Last week preparations were being made by landlords, agents and their legal representatives to finalise reactivation notices to file at court and serve on tenants from the 24th August, to re-start possession claims.
Little government guidance was given as to the format and required content of that notice but everyone has got on with it.
On the last working day before the stay on possession claims officially ended on 23rd August, rumours were abounding about an extension to the stay. Later that afternoon, the government completed their U-turn. The stay on possession proceedings has been extended by four weeks, and now ends on 20th September 2020. Given that this is the second time, there feels little certainty about what might happen then.
The other notable announcement made that afternoon was by Robert Jenrick, the Housing Minister, who discussed a further extension of notice periods from 3 - 6 months.
Yet, on delving a little deeper, this just leads to more questions:
- From what date does the new notice period apply?
- Will the current rules on the shelf-life of the Section 21 Notice be amended, to avoid all notices being invalid for possession claims as soon as they expire?
- Are notices served last week giving three months’ notice still valid?
- Does the extension apply to Section 8 Notices too?
So far, all the government have offered is radio silence. They claim to have set out to give certainty to those struggling in these times of uncertainty, yet they have caused complete confusion throughout the lettings industry.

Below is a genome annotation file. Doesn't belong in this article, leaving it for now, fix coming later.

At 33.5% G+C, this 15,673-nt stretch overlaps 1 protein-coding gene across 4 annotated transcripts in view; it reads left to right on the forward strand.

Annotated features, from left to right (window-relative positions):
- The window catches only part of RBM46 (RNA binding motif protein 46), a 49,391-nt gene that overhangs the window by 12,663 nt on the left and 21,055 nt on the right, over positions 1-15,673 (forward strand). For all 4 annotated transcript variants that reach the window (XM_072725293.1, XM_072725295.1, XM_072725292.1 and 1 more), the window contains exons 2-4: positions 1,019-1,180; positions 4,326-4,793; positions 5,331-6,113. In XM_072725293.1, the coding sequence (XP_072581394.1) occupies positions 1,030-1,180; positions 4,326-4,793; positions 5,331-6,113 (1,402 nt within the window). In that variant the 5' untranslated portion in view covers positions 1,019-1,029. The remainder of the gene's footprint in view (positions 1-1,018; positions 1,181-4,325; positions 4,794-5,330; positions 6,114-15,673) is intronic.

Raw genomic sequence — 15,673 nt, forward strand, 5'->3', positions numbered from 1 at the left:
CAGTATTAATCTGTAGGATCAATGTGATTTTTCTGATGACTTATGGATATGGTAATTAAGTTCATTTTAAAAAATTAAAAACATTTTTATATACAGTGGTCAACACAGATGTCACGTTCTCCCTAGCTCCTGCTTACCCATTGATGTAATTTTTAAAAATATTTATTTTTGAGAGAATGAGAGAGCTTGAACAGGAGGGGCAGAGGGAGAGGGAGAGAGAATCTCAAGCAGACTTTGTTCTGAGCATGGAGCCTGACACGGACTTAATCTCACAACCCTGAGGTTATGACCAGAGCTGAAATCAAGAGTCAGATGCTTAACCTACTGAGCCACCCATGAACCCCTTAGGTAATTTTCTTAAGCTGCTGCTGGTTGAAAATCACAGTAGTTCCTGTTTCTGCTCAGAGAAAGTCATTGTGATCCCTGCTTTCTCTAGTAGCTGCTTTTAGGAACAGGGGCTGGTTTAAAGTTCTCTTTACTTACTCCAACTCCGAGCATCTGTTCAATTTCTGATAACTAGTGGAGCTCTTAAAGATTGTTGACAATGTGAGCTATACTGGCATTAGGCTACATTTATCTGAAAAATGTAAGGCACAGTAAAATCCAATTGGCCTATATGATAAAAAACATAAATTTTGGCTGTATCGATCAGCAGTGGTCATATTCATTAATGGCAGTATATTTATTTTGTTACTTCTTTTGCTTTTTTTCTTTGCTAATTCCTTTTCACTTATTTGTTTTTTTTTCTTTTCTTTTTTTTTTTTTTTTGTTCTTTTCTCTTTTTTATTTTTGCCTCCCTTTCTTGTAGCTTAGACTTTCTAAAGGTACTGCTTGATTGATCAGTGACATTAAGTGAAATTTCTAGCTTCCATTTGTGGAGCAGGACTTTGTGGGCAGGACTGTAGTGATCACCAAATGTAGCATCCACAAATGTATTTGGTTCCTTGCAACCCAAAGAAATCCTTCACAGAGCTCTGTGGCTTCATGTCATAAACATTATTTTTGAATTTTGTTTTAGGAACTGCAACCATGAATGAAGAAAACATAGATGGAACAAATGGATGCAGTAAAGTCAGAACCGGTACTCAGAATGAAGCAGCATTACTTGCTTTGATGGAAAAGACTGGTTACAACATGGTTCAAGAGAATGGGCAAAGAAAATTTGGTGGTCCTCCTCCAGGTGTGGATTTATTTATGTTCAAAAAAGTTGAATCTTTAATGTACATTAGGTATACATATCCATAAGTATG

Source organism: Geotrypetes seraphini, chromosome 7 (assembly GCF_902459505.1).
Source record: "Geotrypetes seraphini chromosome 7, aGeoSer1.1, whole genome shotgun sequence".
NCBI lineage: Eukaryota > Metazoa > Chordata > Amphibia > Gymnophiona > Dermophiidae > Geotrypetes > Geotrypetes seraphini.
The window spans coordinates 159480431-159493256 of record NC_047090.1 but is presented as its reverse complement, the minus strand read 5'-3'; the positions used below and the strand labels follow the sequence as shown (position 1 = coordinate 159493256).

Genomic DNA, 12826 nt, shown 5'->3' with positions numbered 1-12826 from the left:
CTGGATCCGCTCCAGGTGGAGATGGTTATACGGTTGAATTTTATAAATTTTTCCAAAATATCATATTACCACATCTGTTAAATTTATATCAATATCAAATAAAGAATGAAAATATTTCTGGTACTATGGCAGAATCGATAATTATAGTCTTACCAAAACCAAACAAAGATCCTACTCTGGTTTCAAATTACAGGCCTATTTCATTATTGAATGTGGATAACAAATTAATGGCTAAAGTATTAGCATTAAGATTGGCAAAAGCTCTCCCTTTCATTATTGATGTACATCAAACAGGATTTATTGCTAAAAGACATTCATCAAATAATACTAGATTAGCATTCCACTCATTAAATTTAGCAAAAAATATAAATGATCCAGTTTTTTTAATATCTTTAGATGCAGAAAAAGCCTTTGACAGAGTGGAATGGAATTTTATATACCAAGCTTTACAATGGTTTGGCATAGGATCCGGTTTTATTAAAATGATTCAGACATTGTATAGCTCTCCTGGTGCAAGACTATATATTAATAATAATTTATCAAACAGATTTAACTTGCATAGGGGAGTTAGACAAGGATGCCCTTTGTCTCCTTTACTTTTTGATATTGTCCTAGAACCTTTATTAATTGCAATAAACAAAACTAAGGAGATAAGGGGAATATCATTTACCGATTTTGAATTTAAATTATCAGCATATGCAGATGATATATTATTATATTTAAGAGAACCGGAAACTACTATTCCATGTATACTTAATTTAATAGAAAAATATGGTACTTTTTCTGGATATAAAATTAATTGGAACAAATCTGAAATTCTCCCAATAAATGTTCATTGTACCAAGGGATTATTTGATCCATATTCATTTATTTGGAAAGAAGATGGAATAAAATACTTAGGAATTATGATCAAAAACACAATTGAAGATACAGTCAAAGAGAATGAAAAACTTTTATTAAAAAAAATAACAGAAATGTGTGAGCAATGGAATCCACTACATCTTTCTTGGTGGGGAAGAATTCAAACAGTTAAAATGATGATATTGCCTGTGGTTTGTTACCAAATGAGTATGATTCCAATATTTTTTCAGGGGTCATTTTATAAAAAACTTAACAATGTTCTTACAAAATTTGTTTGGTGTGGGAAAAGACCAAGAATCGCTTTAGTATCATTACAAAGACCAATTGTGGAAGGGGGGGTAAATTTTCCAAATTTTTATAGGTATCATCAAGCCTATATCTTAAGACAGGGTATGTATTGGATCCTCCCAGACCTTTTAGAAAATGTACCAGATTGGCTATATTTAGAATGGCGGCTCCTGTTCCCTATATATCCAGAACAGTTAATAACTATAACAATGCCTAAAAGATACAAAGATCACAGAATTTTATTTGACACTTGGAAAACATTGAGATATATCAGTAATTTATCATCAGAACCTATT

Possession claims will get back on track. This will take time, but it will happen. However, the impact on the private housing stock is looking considerably more uncertain, as there is evidence of many landlords intending to or already looking to sell up, fed up with the government constantly changing the goal posts and the seemingly complete lack of support for their predicaments.
There is no doubt that tenants need certainty right now, but so do landlords. The government wants to stop evictions, but potentially all they are doing is putting off the inevitable. This is resulting in debt on a huge level for all concerned, whether landlord or tenant, and perhaps even pushing landlords to consider taking the law into their own hands as desperate times call for desperate measures.
The silence from the government is deafening - we need communications to repoen, and answers to be provided.